Of the many public takedowns of RoseAnn DeMoro, the boss of the largest nurses’ union in America, one of the funniest is a campy YouTube video called “The Devil Wears Scrubs.” The DeMoro character arrives for a job interview wearing a red cape and horns and carrying a toy pitchfork. The interviewer hands her a job description. “Wait a minute!” says devil DeMoro, looking offended.
One Saturday afternoon, Ward Churchill returned to the University of Colorado-Boulder, where 10 years earlier he’d been fired and stripped of tenure as chair of the college’s ethnic studies department. “I thought Bill O’Reilly would’ve stirred up a few protesters,” he said before taking the floor in a carpeted conference room half filled with about 50 professors, students, and activists.
We're crawling along a dusty desert road in Guerrero's Chevy Tahoe, 65 miles southwest of Tucson and miles from anything with a roof and a door. From the sky we must look like a toy army truck, dwarfed by our rust-tinted surroundings—rocks and clay, cacti and mesquite. Guerrero is explaining how easy it is to die out here. "People don't understand how grateful people are to be caught.
It's been 31 minutes since Ive been watching this robbery happen: SFPD came, went to wrong building, didn't listen to dispatch with correct address, & left without even knocking on right door. This is better than Netflix. @sfchronicle@SamTLevin@kimmaicutler@ClaraJeffery@SFPD
@SFPD I watched and heard the guy buzz numerous buzzers on our street claiming he'd "locked himself out," and tenants replying the apt # he claimed to live at didn't exist. Someone let him in at 439 Greenwich St, and he's still in there. Good work @SFPD! https://t.co/wE8Mnw6yVQ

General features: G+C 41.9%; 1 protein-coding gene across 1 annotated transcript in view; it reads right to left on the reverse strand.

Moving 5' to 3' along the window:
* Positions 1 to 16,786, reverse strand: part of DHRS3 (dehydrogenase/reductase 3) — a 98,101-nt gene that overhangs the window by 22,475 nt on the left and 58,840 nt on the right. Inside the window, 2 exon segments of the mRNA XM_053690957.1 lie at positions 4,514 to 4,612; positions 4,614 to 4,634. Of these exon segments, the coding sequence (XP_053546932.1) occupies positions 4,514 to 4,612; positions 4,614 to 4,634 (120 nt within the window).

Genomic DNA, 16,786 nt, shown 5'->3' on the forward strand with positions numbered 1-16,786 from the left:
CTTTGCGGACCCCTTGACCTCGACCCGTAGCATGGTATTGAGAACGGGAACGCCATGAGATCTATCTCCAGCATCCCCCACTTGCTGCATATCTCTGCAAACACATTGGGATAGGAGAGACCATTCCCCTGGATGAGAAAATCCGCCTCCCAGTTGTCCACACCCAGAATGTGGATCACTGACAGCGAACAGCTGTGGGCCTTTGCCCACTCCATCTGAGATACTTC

Muck Rack makes it simple to find people, tweets, or articles that mention any name, keyword, company, hashtag etc. We've compiled this guide to help you make the most of your search.
Selecting a term
Start searching tweets, articles from media outlets, articles mentioned in tweets, journalists'
names, titles and bios with some suggested searches:
Companies or Topics (e.g. iPhone, Microsoft)
Phrases (e.g. "cloud computing") — use quotes to keep the terms together
Twitter handles (e.g. @username) — returns those who have mentioned or replied to
Names (e.g. "David Pogue")
Hashtags (e.g. #sxsw, #london2012)
Bio details (e.g. vegan, Olympics, father)
Muck Rack's Advanced Search allows for many boolean operators.
Find results that mention multiple specified terms, use AND or
+. For example, ensure each result contains both Elon Musk and Mark Zuckerberg by
searching Musk AND Zuckerberg or Musk + Zuckerberg.
Use the operators OR or , to broaden your search when you'd like either of
multiple terms to appear in results. (This is the default behavior of our search when no operators
are used). For example, results will contain either cake or cookie by searching cake OR cookie or cake,cookie
Use NOT or - to subtract results from your search. For
example, searching Disney will yield results about the Walt Disney Company as well as Walt Disney
World Resort. To exclude mentions of Disney World, search for Disney -World or Disney
When using one of these operators with a phrase, enclose it in quotation marks. For example, you can
find results about smartphones excluding Apple's iPhone 4S by searching smartphone -"iPhone
Exact case matching or punctuation
If you're searching for a brand name or keyword that relies on specific punctuation marks or capitalization, you can
find results that match your exact query by adding matchcase: before the keyword you're searching for, like matchcase:E*TRADE .
Use parentheses to separate multiple
boolean phrases. For example, to find journalists talking about having fun in Disney World or
Disneyland, search for ("disney world" OR disneyland) AND fun.
An asterisk can be used to search for any variation of a root word truncated by the asterisk. For example, searching for admin* will return results for administrator, administration, administer, administered, etc.
A near operator is an AND operator where you can control the distance between the words. You can vary the distance the near operation uses by adding a forward slash and number (between 0-99) such as strawberries NEAR/10 "whipped cream", which means the strawberries must exist within 10 words of "whipped cream".